MR. COLMAN, in his Agricultural Tour,* remarks, that his observations abroad convinced him that the Americans are the most extravagant people in the world; and the truth of the remark is corroborated by the experience of every sensible traveller that returns from Europe. The much greater facility of getting money here, makes us more regardless of system in its expenditure; and the income of many an estate abroad, amounting to twenty thousand dollars, is expended with an exactness, and nicety of calculation, that would astonish persons in this country, who have only an income of twenty hundred dollars. Abroad, it is the study of those who have, how to save; or, in the case of spending, how to get the most for their money. At home, it seems to be the desire of every body to get - and, having obtained wealth, to expend it in the most lavish and careless manner.
There are, again, many who wish to be economical in their disbursements, but find, in a country where labor is one of the dearest of commodities, *¡ that every thing which is attained by the expenditure of labor, costs so much more than they had supposed, that moderate "improvements"
* Original date of May, 1849.
* This and several other references to Mr. Colman's "Agricultural Tour" show that Mr. Downing was deeply impressed. Rev. Henry Col-man of Massachusetts, after making extended agricultural surveys in this country, visited Europe (1843) and wrote extensively of his travels and observations. Besides several volumes of letters he published two volumes of "European Agriculture and Rural Economy," in Boston (1846-48). - F. A. W.
*¡ At the time this was written, fairly good farm labor generally received $15 a month "and board." A high price for agricultural labor was $1 a day, often working "from sun-up to sun-down." - F. A. W.
- as we call all kinds of building and gardening in this country - in a short time consume a handsome competence.
The fact, that in no country is labor better paid for than in ours, is one that has much to do with the success and progress of the country itself. Where the day laborer is so poorly paid, that he must, of necessity, always be a day laborer, it follows, inevitably, that the condition of the largest number of human beings in the state must remain nearly stationary. On the other hand, in a community where the industrious, prudent, and intelligent day laborer can certainly rise to a more independent position, it is equally evident that the improvement of national character, and the increase of wealth, must go on rapidly together.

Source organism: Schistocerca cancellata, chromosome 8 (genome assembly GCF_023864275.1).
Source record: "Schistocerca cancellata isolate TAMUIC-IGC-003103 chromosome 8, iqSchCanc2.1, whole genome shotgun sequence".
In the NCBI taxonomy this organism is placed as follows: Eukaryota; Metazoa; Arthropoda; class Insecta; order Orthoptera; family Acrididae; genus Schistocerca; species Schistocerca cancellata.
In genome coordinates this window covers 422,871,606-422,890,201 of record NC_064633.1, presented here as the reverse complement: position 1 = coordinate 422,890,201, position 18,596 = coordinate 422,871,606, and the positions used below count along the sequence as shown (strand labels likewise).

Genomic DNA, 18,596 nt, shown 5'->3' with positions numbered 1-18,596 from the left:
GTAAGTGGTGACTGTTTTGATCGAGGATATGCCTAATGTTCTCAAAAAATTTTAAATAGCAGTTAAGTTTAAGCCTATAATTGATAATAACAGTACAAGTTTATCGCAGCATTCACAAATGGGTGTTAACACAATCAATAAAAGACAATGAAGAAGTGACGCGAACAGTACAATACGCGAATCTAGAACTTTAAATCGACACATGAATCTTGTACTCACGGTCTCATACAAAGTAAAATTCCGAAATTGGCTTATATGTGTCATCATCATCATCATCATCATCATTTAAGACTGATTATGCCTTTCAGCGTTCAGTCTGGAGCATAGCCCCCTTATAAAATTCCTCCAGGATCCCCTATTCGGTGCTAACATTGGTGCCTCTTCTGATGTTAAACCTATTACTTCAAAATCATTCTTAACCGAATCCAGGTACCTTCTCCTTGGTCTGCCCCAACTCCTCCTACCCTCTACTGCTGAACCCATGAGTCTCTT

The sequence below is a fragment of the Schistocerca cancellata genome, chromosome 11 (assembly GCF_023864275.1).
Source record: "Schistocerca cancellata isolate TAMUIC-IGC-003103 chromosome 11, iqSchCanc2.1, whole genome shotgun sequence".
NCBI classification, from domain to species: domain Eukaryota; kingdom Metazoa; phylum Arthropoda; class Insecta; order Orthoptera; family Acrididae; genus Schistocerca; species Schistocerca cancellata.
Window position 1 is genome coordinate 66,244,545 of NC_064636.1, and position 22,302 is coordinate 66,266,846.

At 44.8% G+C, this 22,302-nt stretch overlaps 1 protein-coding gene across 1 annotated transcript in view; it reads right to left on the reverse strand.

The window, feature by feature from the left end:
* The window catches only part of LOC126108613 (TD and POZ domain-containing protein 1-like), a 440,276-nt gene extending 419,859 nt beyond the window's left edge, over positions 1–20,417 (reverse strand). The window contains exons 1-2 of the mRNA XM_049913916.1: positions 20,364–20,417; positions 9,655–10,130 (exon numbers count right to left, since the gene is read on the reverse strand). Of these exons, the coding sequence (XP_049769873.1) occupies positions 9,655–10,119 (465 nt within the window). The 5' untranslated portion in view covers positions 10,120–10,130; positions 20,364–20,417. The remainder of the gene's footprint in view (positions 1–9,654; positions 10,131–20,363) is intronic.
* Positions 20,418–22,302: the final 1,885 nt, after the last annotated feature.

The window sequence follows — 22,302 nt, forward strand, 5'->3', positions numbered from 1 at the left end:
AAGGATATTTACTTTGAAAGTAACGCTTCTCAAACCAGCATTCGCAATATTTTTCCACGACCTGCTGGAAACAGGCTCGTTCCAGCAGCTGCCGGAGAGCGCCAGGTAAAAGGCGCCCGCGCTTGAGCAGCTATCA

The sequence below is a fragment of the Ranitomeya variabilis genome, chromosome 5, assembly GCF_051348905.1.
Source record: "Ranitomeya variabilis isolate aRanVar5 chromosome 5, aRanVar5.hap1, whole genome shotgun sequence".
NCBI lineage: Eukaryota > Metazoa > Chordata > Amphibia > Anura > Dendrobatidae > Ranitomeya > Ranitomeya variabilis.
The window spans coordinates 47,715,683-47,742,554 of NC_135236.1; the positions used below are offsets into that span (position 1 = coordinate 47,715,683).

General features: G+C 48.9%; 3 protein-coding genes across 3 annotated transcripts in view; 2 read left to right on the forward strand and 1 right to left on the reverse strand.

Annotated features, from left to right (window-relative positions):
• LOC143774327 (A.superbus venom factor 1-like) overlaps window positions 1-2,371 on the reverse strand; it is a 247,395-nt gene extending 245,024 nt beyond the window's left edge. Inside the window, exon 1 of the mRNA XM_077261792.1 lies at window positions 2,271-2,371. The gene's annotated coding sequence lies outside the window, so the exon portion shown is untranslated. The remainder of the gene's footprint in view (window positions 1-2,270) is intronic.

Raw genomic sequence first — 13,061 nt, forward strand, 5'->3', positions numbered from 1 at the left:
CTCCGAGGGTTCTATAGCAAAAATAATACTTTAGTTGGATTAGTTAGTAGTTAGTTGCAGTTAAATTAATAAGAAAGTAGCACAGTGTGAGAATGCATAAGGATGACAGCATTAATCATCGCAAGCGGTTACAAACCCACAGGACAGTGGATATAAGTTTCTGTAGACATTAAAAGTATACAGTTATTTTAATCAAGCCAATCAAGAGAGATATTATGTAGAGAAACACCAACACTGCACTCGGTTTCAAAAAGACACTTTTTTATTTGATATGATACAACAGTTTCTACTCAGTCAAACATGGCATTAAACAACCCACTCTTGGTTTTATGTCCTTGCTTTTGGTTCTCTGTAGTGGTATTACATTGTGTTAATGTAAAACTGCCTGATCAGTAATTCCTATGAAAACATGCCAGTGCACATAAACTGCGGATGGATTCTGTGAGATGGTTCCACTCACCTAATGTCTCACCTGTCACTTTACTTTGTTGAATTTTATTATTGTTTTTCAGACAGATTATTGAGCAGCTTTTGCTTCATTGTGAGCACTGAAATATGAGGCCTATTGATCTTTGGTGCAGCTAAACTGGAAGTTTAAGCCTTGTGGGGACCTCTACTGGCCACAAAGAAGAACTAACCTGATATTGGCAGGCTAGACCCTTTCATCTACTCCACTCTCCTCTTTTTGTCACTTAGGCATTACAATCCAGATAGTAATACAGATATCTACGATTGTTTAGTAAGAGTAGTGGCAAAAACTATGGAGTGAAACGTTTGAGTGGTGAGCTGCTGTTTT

But, just in proportion to the ease with which men accumulate wealth, will they desire to spend it; and, in spending it, to obtain the utmost satisfaction which it can produce. Among the most rational modes of doing this, in the country, are building and gardening; and hence, every year, we find a greater number of our citizens endeavoring to realize the pleasures of country life.
Now building is sufficiently cheap with us. A man may build a comfortable cottage for a few hundred dollars, which abroad would cost a few thousands. But the moment he touches a spade to the ground, to plant a tree, or to level a hillock, that moment his farm is taxed three or four times as heavily as in Europe; and as he builds in a year, but "gardens" all his life, it is evident that his out-of-door expenses must be systematized, or economized, or he will find his income greatly the loser by it. Many a citizen, who has settled in the country with the greatest enthusiasm, has gone back to town in disgust at the unsuspected cost of country pleasures.
And yet, there are ways in which economy and satisfactory results may be combined in country life. There are always two ways of arriving at a result; and, in some cases, that mode least usually pursued is the better and more satisfactory one.
The price of the cheapest labor in the country generally, averages 80 cents to $1 per day. Now we have no wish whatever to lower the price of labor; we would rather feel that, by and by, we could afford to pay even more. But we wish either to avoid unnecessary expenditure for labor in producing a certain result, or to arrive at some mode of insuring that the dollar a day, paid for labor, shall be fairly and well earned.
Four-fifths of all the gardening labor performed in the eastern and middle states is performed by Irish emigrants.* Always accustomed to something of oppression on the part of landlords and employers, in their own country, it is not surprising that their old habits stick close to them here; and as a class, they require far more watching to get a fair day's labor from them than many of our own people. On the other hand, there is no workman who is more stimulated by the consciousness of working on his own account than an Irishman. He will work stoutly and faithfully, from early to late, to accomplish a job of his own seeking, or which he has fairly contracted for, and accomplish it in a third less time than if working by the day.
The deduction which experienced employers in the country draw from this, is, never to employ "rough hands," or persons whose ability and steadiness have not been well proved, by the day or month, but always by contract, piece or job. The saving to the employer is large; and the laborer, while he gets fairly paid, is induced, by a feeling of greater independence, or to sustain his own credit, to labor faithfully and without wasting the time of his employer.